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just around the corner from Stanton Road completed the continuous
string of Royal Barry Wills/Maurice Dunlavy houses that ran down
both sides of Lowell Road, up the west side of Stanton, and around
the corner onto Welland.
It was the
home initially to Catherine Parks, a widow, and her sons John, George,
and William. Catherine Parks was born in Ireland c1880 and came
to the U.S. in 1909. Her husband, who had been a servant with a
private family, died sometime between 1920 and 1930.
Parks' oldest son John (born c1907) was listed here with his mother
and brothers from 1931 to 1936, after which he and his new wife
moved to another Blake Park house at 43 Blake
Road. John's occupation was listed as salesman during the time
he lived here. George Parks (born c1909) was also listed as a salesman,
while the youngest brother, William (born c1913), was shown as a
William Parks continued to be listed at this address with their
mother through 1937. Catherine continued to be listed at this house
until 1940. The Street List is a little confusing for the years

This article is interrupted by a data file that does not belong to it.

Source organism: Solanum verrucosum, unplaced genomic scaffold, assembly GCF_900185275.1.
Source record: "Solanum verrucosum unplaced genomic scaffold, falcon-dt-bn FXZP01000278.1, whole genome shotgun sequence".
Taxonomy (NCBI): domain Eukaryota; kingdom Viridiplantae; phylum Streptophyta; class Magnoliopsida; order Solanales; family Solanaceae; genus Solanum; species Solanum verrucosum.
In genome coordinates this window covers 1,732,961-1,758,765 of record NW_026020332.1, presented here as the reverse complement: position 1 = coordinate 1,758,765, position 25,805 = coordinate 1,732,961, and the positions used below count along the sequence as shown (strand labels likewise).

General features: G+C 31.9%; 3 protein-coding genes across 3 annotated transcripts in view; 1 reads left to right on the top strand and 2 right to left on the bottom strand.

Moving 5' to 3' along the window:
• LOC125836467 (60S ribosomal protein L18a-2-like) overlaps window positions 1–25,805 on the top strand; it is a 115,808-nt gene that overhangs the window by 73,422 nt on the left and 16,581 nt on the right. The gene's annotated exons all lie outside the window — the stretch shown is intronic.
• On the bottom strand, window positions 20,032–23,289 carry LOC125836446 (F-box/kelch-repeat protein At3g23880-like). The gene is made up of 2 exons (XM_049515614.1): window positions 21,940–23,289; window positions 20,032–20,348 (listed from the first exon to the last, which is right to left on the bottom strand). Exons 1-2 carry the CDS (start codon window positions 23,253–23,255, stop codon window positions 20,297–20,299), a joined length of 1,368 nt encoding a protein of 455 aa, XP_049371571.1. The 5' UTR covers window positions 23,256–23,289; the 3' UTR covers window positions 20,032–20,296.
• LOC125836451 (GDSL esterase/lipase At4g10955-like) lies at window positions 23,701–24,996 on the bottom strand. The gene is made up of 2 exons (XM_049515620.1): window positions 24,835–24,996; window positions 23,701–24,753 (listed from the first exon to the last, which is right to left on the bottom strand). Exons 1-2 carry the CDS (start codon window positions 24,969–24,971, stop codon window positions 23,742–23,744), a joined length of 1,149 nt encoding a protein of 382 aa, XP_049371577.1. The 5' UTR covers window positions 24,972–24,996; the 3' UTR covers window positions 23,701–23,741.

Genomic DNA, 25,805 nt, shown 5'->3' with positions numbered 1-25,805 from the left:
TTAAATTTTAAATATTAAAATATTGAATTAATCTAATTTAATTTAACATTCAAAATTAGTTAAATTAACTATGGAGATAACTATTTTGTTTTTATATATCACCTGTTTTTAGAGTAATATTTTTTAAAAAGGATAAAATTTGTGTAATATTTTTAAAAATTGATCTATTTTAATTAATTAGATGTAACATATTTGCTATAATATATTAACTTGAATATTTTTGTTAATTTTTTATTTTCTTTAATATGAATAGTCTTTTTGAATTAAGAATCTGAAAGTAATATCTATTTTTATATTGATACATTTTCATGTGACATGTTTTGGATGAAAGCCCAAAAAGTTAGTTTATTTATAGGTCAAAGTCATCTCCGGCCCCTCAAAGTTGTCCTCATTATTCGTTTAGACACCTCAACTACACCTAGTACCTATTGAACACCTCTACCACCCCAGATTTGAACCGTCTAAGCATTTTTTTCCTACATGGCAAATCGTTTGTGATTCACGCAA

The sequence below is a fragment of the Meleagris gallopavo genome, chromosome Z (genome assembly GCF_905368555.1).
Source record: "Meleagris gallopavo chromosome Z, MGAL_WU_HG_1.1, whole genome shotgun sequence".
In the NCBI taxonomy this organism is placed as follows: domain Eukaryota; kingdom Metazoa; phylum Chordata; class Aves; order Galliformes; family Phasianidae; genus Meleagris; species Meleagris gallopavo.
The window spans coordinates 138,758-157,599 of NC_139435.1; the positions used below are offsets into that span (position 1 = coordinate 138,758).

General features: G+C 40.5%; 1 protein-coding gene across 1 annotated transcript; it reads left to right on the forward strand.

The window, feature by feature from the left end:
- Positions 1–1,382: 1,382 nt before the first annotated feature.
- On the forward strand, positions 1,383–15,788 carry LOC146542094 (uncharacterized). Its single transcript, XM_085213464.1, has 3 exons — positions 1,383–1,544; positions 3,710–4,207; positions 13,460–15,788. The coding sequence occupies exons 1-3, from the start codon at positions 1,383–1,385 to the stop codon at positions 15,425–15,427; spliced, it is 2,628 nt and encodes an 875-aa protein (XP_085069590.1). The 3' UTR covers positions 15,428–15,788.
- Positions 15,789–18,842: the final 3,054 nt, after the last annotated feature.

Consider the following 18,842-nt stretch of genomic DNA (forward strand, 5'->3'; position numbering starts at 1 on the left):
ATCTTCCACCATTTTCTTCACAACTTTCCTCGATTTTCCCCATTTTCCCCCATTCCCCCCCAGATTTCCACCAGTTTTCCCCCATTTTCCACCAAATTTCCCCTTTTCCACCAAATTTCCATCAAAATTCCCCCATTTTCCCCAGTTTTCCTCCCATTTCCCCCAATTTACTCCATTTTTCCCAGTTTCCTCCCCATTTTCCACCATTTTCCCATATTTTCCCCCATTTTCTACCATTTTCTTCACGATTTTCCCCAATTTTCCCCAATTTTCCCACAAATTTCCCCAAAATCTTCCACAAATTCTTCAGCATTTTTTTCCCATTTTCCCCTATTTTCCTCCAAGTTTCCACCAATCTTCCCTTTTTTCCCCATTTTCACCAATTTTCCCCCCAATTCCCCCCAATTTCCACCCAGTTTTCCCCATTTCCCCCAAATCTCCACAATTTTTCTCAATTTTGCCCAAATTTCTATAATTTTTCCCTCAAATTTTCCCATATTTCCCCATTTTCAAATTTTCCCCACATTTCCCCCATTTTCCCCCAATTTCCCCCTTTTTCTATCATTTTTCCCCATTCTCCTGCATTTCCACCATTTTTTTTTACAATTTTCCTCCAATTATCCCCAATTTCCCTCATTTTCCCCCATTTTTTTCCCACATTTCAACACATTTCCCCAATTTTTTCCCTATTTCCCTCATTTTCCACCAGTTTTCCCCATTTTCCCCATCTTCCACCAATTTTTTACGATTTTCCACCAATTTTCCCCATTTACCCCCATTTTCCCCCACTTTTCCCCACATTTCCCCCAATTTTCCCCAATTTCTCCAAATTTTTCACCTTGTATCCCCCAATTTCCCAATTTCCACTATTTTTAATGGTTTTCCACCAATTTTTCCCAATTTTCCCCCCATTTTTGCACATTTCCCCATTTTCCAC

after Catherine Parks' sons left; she may have taken in boarders.
Listed with her in 1938 was Delia Graham. Graham was listed with
Parks again in 1939, together with Aaron Landauer, 27, a salesman,
and Ralph A. Schroeder, 50, an engineer. Parks was listed alone
in 1939. She was gone from the list in 1940, but Graham was back,
along with Hazen King, a pharmacist, and his wife Helen, previously
in Boston. All were gone in 1941, when Melvin Pierson, a supervisor,
and his wife Janice, previously in Springfield, were listed for
just one year.
with the 1942 Street List, 42 Welland Road was home for more than
35 years to the Frankel family. Sadie Frankel, a widow, was first
listed with her son Irving and daughter Adele. Sadie was listed
through 1945. Adele Frankel (1903-1985) was listed in 1943 and 1944,
but in 1945 and 1946 Lorraine Frankel was listed instead. It is
not clear if this was Irving's wife or was actually Lorraine.
(1897-1985) was a bass player with the Boston Symphony Orchestra
from 1919 to 1967. His first teacher was his father, who was also
a musician, according to Irving's obituary in the Boston Globe.
He later studied at the New England Conservatory of Music under
Max Kunze, who was then the principal bassist at the BSO.
and Adele Frankel, as well as Sadie's husband and their other children,
were all born in Galicia, then part of Austria. Sadie arrived in
the U.S. with the children in 1912, five years after her husband
came to this country. (The Globe says they all came together,
but Census records indicate otherwise; the Globe also gives
Sadie's husband's name as Karl, while the Census listed him as Hyman.)
remained in the Frankel family until the late 1970s.